Genome study will be used to breed more productive and resilient African cattle
Scientists have discovered a set of detailed genetic markers in African cattle that are associated with valuable traits such as heat and drought-tolerance, the capacity to control inflammation and tick infestations, and resistance to trypanosomiasis.
The findings, published in Nature Genetics, emerged from a collaborative effort to sequence the genomes of 172 indigenous cattle by scientists from the University of Nottingham, Addis Ababa and Nairobi-based International Livestock Research Institute (ILRI), Korea’s Seoul National University and Rural Development Agency (RDA), University of Khartoum (Sudan), The Center of Tropical Livestock Genetics and Health (CTLGH), and University of Uppsala (Sweden).
The scientists wanted to learn how, after spending thousands of years confined to a shifting patchwork of sub-regions in Africa, cattle rapidly evolved during the last millennia with traits that allowed them to thrive across the continent.
“We believe these insights can be used to breed a new generation of African cattle that have some of the qualities of European and American livestock, which produce more milk and meat per animal, but with the rich mosaic of traits that make African cattle more resilient and sustainable,” said Olivier Hanotte, Principal Scientist ILRI and Professor of Genetics at the University of Nottingham, who led the work at ILRI.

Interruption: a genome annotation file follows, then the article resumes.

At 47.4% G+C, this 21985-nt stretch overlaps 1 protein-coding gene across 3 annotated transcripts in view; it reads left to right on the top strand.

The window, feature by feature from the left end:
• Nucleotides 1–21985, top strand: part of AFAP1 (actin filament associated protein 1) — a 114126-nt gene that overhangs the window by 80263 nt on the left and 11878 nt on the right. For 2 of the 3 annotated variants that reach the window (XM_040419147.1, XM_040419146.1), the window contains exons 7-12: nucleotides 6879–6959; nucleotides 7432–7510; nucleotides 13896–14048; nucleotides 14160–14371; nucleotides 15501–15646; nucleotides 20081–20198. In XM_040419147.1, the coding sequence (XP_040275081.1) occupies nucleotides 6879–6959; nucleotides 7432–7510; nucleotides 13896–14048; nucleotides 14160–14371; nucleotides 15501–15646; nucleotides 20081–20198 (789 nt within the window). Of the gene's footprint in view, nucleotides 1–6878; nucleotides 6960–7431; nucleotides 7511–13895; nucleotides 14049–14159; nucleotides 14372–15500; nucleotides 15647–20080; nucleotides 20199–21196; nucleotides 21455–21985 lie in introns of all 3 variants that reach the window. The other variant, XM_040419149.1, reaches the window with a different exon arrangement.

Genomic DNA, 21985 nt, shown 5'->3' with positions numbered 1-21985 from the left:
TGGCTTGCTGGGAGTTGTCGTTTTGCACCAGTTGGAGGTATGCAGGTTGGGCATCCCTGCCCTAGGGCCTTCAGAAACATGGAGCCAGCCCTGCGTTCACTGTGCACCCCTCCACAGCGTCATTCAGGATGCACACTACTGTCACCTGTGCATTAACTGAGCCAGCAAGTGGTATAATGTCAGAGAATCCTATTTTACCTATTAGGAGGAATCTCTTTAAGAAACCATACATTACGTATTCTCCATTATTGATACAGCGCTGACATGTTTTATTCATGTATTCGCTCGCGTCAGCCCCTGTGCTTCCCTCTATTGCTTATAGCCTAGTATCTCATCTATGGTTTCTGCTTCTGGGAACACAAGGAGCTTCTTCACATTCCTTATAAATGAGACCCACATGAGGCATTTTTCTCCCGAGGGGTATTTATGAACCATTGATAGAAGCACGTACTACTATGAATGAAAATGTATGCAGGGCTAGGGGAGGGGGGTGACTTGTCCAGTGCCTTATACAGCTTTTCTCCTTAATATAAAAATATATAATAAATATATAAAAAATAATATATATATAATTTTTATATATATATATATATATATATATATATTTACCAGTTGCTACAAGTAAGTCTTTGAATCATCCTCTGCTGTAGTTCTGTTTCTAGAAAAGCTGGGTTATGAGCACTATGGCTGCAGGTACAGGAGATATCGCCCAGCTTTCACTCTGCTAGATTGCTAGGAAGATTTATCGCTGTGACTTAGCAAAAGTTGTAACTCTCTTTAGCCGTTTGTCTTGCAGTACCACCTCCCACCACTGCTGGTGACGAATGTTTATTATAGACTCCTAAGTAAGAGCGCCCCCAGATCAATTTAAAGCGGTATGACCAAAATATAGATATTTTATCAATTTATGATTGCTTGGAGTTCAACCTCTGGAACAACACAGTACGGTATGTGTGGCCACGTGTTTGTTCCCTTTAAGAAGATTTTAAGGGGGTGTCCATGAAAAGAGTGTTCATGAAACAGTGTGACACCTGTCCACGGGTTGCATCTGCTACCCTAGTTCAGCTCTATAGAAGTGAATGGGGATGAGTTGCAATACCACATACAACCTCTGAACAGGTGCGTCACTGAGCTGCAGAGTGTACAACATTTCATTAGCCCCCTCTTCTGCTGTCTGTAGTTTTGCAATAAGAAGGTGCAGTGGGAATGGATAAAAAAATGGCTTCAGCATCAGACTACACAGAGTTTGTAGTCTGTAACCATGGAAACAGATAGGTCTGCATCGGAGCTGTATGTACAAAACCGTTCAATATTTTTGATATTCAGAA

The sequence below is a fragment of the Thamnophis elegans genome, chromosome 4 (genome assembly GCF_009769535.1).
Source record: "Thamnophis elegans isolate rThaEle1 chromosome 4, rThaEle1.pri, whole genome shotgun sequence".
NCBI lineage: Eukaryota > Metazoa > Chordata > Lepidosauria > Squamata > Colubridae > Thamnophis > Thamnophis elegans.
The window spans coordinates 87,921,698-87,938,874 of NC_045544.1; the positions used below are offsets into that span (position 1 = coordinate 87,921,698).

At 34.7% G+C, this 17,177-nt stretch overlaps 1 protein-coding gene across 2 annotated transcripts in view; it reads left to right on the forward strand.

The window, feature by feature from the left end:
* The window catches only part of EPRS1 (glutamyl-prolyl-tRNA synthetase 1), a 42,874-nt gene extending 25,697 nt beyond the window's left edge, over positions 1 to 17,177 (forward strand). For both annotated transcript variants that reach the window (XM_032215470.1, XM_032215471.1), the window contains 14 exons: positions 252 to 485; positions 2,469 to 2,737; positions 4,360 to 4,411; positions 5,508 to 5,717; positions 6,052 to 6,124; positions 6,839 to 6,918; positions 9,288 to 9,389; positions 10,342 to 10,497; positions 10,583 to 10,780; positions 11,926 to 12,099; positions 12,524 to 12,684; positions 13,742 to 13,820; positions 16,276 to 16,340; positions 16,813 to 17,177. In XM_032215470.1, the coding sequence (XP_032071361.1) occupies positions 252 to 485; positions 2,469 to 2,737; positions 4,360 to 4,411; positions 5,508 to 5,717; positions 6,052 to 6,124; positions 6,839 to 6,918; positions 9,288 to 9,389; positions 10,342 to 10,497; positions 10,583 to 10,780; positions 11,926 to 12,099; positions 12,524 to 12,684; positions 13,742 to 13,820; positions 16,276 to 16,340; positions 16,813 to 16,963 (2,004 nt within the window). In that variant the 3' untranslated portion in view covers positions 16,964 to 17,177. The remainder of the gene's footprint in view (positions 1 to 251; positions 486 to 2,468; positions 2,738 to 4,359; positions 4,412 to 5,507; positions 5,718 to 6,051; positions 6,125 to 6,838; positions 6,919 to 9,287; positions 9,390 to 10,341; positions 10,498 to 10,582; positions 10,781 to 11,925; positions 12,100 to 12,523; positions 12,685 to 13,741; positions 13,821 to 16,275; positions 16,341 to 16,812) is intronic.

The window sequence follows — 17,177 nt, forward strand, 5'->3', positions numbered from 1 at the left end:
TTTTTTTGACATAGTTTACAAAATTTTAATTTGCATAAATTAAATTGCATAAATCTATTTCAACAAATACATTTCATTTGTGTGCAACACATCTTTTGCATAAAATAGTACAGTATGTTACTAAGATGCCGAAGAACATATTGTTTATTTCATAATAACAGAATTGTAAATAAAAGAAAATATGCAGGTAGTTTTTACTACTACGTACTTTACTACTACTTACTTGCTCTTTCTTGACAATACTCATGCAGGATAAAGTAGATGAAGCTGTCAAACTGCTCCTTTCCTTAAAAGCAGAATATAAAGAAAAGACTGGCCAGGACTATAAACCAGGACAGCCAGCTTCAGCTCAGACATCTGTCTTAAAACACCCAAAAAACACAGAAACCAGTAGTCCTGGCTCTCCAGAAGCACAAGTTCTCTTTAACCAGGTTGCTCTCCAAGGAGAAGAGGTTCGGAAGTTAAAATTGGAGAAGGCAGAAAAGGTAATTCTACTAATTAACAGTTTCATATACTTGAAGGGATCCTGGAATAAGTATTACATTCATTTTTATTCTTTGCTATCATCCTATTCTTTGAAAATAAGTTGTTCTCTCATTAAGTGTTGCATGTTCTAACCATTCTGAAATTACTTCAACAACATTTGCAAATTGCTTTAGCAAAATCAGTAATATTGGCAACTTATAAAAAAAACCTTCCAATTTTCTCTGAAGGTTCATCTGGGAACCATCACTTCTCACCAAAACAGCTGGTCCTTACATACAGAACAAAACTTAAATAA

Professor Hanotte and his colleagues retraced the genetic journey that has made African cattle so adaptable. They discovered what co-author Steve Kemp, Leader of ILRI’s LiveGene program, described as an “evolutionary jolt” that occurred 750 to 1050 years ago: the arrival of Asian cattle breeds in East Africa carrying genetic traits that would make cattle production possible in diverse and demanding African environments.
The genome sequencing work yielded evidence that indigenous pastoralist herders began breeding the Asian cattle (zebu) with local taurine breeds. In particular, the zebu offered traits that would allow cattle to survive in hot, dry climates typical in the Horn of Africa. But by crossing the two, the new animals that emerged also retained the capacity of the taurines to endure humid climates where vector-borne diseases like trypanosomiasis are common.
Article: Kim, K., Kwon, T., Dessie, T., Yoo, D., Mwai, O. A., Jang, J., Sung, S., Lee, S., Salim, B., Jung, J., Jeong, H., Tarekegn, G. M., Tijjani, A., Lim, D., Cho, S., Oh, S. J., Lee, H. K., Kim, J., Jeong, C., Kemp, S., Hanotte, O., Kim, H. (2020). The mosaic genome of indigenous African cattle as a unique genetic resource for African pastoralism. Nature Genetics, 52(10), 1099-1110, doi: 10.1038/s41588-020-0694-2
[SOURCE: University of Nottingham]